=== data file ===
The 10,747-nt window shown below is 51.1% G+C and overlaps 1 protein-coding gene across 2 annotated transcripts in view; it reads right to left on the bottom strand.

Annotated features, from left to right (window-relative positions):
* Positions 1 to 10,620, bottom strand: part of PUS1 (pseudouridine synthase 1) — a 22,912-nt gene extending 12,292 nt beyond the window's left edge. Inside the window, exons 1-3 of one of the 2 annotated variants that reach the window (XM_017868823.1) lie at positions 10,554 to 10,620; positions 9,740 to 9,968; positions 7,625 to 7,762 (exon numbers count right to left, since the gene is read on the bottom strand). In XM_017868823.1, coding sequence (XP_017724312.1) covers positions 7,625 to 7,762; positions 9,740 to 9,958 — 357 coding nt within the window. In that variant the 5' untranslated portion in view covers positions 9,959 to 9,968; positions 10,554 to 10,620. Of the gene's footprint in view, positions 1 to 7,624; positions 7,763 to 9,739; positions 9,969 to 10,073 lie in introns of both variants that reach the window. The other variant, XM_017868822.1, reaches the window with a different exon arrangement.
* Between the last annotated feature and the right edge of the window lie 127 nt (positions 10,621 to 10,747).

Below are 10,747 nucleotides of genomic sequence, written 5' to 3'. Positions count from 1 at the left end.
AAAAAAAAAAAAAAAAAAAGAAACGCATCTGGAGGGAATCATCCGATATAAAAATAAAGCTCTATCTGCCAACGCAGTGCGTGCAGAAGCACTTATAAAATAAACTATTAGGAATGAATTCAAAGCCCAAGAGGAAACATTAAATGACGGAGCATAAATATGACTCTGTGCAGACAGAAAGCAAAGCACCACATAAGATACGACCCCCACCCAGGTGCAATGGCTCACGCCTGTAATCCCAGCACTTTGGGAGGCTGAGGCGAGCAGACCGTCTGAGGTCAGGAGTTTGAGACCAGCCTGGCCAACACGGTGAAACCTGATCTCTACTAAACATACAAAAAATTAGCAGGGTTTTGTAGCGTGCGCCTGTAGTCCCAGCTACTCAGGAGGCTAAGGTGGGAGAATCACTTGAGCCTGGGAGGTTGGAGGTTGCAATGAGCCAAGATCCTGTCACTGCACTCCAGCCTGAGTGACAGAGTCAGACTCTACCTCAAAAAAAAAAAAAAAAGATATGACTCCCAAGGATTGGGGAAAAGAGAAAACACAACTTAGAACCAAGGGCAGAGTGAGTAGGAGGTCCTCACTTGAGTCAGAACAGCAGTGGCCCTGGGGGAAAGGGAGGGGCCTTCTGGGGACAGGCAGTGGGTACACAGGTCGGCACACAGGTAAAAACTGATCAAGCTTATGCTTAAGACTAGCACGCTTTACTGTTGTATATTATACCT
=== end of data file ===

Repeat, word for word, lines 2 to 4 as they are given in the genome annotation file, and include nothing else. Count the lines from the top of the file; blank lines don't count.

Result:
Annotated features, from left to right (window-relative positions):
* Positions 1 to 10,620, bottom strand: part of PUS1 (pseudouridine synthase 1) — a 22,912-nt gene extending 12,292 nt beyond the window's left edge. Inside the window, exons 1-3 of one of the 2 annotated variants that reach the window (XM_017868823.1) lie at positions 10,554 to 10,620; positions 9,740 to 9,968; positions 7,625 to 7,762 (exon numbers count right to left, since the gene is read on the bottom strand). In XM_017868823.1, coding sequence (XP_017724312.1) covers positions 7,625 to 7,762; positions 9,740 to 9,958 — 357 coding nt within the window. In that variant the 5' untranslated portion in view covers positions 9,959 to 9,968; positions 10,554 to 10,620. Of the gene's footprint in view, positions 1 to 7,624; positions 7,763 to 9,739; positions 9,969 to 10,073 lie in introns of both variants that reach the window. The other variant, XM_017868822.1, reaches the window with a different exon arrangement.
* Between the last annotated feature and the right edge of the window lie 127 nt (positions 10,621 to 10,747).